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DISCOURSE I. “In whom also we have obtained an inheritance, being predestinated according to the purpose of him who worketh all things after the counsel of his own will.”—Eph. i. 11. It would very naturally be expected of a preacher, selecting this passage as the foundation of his discourse, that he would have something to say upon the subject of predestination. It is my purpose to make this the... more...

LECTURE I. Importance of the anniversaries connected with the years 1894-1897.—Christianity in Kent immediately before Augustine.—Dates of Bishop Luidhard and Queen Bertha.—Romano-British Churches in Canterbury.—Who were the Britons.—Traditional origin of British Christianity.—St. Paul.—Joseph of Arimathea.—Glastonbury.—Roman references to Britain. We are approaching an anniversary of... more...

PREFACE In venturing to prepare this little volume for the eyes of the reading public, I am fully aware of the difficulties of the subject and the inadequacy of the expressions I have been able to employ, but I have made the attempt at the request of those who have found consolation in some of the thoughts herein embodied; and the messages left by others before they passed away, embolden me to hope... more...

UNITARIANISM. THROUGH the lack of having made themselves familiar with the matter, there is a common and, I think, a widespread impression among people generally that Unitarianism is a new-fangled notion, a modern fad, a belief held only by a few, who are one side of the main currents of religious life and advance. Even if it were new, even if it were confined to the modern world, this would not... more...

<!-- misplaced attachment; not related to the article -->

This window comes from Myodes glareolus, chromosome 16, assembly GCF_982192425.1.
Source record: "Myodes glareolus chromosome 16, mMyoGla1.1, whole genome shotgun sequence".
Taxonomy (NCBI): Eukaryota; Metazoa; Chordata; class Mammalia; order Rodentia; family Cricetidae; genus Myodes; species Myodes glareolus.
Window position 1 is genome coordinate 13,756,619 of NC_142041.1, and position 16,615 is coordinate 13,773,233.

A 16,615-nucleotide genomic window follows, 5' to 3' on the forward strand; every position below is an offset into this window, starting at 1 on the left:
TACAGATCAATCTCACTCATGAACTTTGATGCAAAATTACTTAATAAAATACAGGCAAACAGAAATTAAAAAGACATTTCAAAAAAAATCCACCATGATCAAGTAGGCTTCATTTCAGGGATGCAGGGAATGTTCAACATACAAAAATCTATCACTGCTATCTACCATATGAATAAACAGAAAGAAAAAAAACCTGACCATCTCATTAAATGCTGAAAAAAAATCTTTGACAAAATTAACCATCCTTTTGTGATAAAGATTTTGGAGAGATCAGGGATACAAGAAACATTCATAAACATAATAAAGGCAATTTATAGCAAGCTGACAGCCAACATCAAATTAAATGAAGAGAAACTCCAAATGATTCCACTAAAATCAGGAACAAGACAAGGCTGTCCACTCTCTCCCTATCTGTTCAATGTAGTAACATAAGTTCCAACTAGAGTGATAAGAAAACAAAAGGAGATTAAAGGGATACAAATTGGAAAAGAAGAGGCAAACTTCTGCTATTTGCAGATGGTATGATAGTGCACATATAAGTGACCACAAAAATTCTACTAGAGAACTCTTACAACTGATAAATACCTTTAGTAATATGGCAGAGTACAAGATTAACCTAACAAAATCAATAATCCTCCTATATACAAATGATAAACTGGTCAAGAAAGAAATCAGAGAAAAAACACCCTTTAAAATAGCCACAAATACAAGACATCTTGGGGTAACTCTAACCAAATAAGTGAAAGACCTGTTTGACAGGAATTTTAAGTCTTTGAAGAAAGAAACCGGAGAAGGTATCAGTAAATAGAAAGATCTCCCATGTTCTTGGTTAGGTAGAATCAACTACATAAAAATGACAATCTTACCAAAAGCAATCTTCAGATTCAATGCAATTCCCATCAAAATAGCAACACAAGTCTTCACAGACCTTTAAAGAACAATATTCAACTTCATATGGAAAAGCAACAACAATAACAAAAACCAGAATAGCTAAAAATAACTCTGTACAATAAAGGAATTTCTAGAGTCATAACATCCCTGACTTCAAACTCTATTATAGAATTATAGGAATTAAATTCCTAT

CHAPTER IINTRODUCTION A question which every author ought to ask of himself before he sends forth his work, and one which must occur to every thoughtful reader, is the inquiry, Cui bono?—what justification has one for treating the subject at all, and why in the particular way which he has chosen? To the pertinency of this question to the present treatise the author has been deeply sensible, and... more...

What St. Augustin says of the emotion which he felt on hearing the music in the Portian basilica at Milan in the year 386 has always seemed to me a good illustration of the relativity of musical expression; I mean how much more its ethical significance depends on the musical experience of the hearer, than on any special accomplishment or intrinsic development of the art. Knowing of what kind that music... more...

CHAPTER I THE NATURE OF GODS Before dealing with the special varieties of the Egyptians' belief in gods, it is best to try to avoid a misunderstanding of their whole conception of the supernatural. The term god has come to tacitly imply to our minds such a highly specialised group of attributes, that we can hardly throw our ideas back into the more remote conceptions to which we also attach the... more...

YOUTH AND AFTER "And Terah died in Haran." This bit of prosaic information becomes suggestive by the emphasis of one word: "And Terah died in Haran." This was not his birthplace, but here he ended his days, and that for a reason over which it is worth our while to pause. "And Terah died in Haran." What of that? All people have died somewhere, who have lived and are dead. When we... more...

Introduction. Richard Rolle of Hampole is the earliest in time of our famous English Mystics. Born in or about 1300, he died in 1349, seven years after Mother Julian of Norwich was born. Walter Hilton died in 1392. An exhaustive account of Rolle's life is given in Vol. ii. of Professor Horstman's Edition of his works, a book unfortunately out of print. The main facts are recorded in a brief... more...

I REVELATION Must religion and morals go together? Can one be taught without the other? It is a practical question for educationists, and France tried to answer it in the dreariest little cut and dry kind of catechism ever given to boys to make them long to be wicked. But apart from education, the question of the bedrock on which morals rest, the foundation on which a moral edifice can be built that... more...